In all, 409 donors gave $110,093 to The Culver Fund. Overall, the competing classes increased their participation rate from 10 to 23 percent (1980s) and 8 to 18 percent (1990s). More significantly, these two decades raised the overall Culver Fund giving participation rate for all alumni/ae by nearly 4 percentage points. Every gift counts, and when donors team together and their gifts are combined, it makes a difference. “I was very excited to see the enthusiasm with which the classes embraced the challenges in support of Culver,” said Thomas Mayo III ’75, Director of The Culver Fund. Thanks again to the 1980s and 1990s for playing along, but especially for truly significant support of the young men and women, faculty, and staff at Culver.

A Good Luck Hug Catherine Bevil ’16 (Omaha, Neb.) hugs Director of College Advising Corky Miller-Strong during the Faculty Handshake after the Baccalaureate Ceremony. Miller-Strong retired after spending 11 years at Culver. Bevil will be attending the University of Chicago.

CulverClubs International

Photo by Mike Petrucelli.

©2016 REP3 Robert E Potter III

Out and About

Photo by Mike Petrucelli.

Chicago OneCulver brought together several generations of Culver alumni and parents. In this photo, left to right, are Kim Grover W’07, ’12, Robin Miller Bartelman, Marin Barnes W’07, ’12, and Christine Rae DeYoung. Bartelman and DeYoung each had three children who attended the Academies.

Photo by Mike Petrucelli.

Some 65 Culver alumni, parents, and friends gathered at the Chicago Botanical Garden in June for another enjoyable event amid a beautiful venue. Among those in attendance were, left to right, Chad Fiala ’03, Mike Bacino ’90, Brian Ray ’94, and Steve Kime ’75.







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Enjoying the South Bend Cubs minor league baseball game are, left to right, Dana Clevering, Michele Trusty, and Lori Elliott. Dana and Michele work at the Health Center. Lori is a math instructor. The Culver event in June attracted over 120 faculty, staff, alumni, parents, and friends. The Academies also provided the Color Guard for the pre-game ceremony.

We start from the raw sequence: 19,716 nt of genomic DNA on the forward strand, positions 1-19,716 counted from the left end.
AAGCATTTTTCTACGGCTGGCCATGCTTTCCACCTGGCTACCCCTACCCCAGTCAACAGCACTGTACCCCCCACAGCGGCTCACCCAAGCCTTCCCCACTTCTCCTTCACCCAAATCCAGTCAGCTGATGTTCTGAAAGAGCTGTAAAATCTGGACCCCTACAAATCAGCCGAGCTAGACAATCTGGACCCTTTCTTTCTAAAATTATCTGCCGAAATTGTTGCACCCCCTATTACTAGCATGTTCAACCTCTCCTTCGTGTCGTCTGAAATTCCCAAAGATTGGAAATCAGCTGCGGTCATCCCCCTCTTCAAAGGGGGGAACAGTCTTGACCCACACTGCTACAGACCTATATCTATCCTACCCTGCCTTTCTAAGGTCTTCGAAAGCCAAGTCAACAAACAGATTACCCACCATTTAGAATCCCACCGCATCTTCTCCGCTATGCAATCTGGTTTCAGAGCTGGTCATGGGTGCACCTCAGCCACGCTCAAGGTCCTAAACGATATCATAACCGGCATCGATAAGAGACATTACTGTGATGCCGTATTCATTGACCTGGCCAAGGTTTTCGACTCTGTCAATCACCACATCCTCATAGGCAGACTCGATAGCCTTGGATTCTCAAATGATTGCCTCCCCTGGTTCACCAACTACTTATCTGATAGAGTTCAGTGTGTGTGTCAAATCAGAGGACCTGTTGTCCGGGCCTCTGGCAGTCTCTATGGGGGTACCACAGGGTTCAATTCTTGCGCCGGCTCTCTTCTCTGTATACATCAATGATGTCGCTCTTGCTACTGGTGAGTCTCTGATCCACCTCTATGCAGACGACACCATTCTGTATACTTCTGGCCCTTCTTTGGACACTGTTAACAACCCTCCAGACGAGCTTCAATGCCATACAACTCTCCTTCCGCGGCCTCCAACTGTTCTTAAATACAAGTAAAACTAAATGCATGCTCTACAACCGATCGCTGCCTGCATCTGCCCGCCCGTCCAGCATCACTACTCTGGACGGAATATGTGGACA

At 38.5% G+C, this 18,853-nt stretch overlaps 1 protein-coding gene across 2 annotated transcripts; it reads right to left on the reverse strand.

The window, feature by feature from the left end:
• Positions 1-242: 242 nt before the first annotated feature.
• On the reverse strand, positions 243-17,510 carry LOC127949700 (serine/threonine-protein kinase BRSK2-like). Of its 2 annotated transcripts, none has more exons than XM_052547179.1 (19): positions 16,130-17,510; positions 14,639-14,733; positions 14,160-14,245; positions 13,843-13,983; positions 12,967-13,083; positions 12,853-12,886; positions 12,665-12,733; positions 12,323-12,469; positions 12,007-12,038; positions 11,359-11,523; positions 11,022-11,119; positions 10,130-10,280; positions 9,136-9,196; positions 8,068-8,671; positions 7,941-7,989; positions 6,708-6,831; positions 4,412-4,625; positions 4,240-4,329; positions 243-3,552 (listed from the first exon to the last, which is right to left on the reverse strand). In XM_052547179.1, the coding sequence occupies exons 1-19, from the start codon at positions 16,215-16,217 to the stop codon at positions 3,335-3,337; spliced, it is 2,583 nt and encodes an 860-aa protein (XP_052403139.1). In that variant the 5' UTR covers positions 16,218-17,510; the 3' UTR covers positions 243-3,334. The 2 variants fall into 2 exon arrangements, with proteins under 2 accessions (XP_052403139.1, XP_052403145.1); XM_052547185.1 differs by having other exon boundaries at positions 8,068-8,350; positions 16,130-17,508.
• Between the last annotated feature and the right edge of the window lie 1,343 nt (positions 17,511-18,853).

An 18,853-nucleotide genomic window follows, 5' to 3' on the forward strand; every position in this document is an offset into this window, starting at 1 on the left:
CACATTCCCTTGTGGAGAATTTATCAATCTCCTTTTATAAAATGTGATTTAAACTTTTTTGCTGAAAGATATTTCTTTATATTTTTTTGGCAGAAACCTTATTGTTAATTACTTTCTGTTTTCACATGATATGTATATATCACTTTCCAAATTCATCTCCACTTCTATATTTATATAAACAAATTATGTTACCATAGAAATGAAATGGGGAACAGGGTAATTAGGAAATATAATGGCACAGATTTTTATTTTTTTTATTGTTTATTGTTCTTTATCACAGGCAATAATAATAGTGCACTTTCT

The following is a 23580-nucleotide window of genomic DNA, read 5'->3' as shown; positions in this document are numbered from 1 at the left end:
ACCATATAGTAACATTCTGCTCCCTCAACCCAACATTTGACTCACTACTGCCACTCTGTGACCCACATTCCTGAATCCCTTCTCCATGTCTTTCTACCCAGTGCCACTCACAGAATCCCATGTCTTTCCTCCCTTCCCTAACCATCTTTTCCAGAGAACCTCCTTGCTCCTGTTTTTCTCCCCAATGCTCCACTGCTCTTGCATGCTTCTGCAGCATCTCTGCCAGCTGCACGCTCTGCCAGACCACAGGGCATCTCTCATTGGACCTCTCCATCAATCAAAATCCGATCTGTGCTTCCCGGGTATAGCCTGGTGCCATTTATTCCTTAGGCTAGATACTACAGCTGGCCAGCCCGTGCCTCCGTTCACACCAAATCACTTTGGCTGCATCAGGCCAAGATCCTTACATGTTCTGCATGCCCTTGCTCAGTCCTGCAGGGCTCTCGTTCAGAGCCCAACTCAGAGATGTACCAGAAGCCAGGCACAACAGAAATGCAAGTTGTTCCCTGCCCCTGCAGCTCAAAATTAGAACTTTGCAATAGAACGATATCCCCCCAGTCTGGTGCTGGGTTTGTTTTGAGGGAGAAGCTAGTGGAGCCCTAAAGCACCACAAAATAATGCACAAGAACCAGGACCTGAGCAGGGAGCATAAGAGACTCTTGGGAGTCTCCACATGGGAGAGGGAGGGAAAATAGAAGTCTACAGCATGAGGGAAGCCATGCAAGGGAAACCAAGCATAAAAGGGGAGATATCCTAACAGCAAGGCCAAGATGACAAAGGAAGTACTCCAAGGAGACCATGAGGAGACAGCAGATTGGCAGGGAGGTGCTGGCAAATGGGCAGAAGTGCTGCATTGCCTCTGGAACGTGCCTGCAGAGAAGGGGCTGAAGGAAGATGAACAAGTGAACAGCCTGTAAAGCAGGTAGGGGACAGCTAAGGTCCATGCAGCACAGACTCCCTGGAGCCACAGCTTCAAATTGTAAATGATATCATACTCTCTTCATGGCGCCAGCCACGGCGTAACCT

Wellness instructor and hockey coach Dan Davidge (left) with former player Jeff Slinde ’03 at the Chicago OneCulver event. At the far right is Jeff’s brother Mike Slinde.

About 65 people gathered at The Francisca Club on March 8 for a San Francisco OneCulver event. The featured speaker was architect Jay Turnbull ’56. Among those attending were, left to right, Bob Bartlett ’91, Jessica Roberts ’98, Ibrahim Fetuga ’01, and Susan Walker ’01.

To register for upcoming events visit:, email:, or call: 574-842-7200

Photo provided

Photo provided

This spring, the Beijing families hosted a Culver Club dinner with a number of current parents and students in attendance, plus some of the new students for 2016-17. A lengthy Q&A followed the meal, according to Tony Giraldi ’75, Chief International Officer, who is seated in the second row.

Photo provided

Photos provided

Spanning 50 years are, left to right, Bob Bundy ’99, Ken Ackerman ’49, John ‘Wes’ Polsley ’99 and his wife, Emily. The quartet was among two dozen people at a Central Ohio Culver Club Happy Hour April 28 at the Brazenhead Irish Pub in Grandview, Ohio.

The Culver Club of Culver celebrates the end of the school year with a reception for emeritus retirees and a social gathering at the Crisp Visual Arts Center.

Getting reacquainted at the Culver Club of Nashville event at the Belle Meade Country Club are, left to right, Alex Master ’09, past parent Leslie Bass, and Philip Spenser ‘Mac’ Lewin ’08. The cocktail reception attracted about 30 people who heard Richard Patton ’80 speak on the changing pace of education.

The Board of Directors of the Culver Club of Culver conferred emeritus retirees with ‘full and lifetime membership’ in the Culver Club of Culver at a June 5 reception at the Crisp Center. Retirees present were, left to right, Bill and Linda Browne, Doug Haberland, Kathy Lintner, and Steve Schumerth The social event also included an opportunity to view the Three American Photographers exhibit in the gallery.



CulverPassings Death notices published in this issue were received and processed as of April 30, 2016. Information is gleaned from published obituaries, newspaper articles, and records found in the alumni database. Full obituaries are limited to those alumni who have died within three years of this publication.

Photo by Camilo 'Mo' Morales

in Review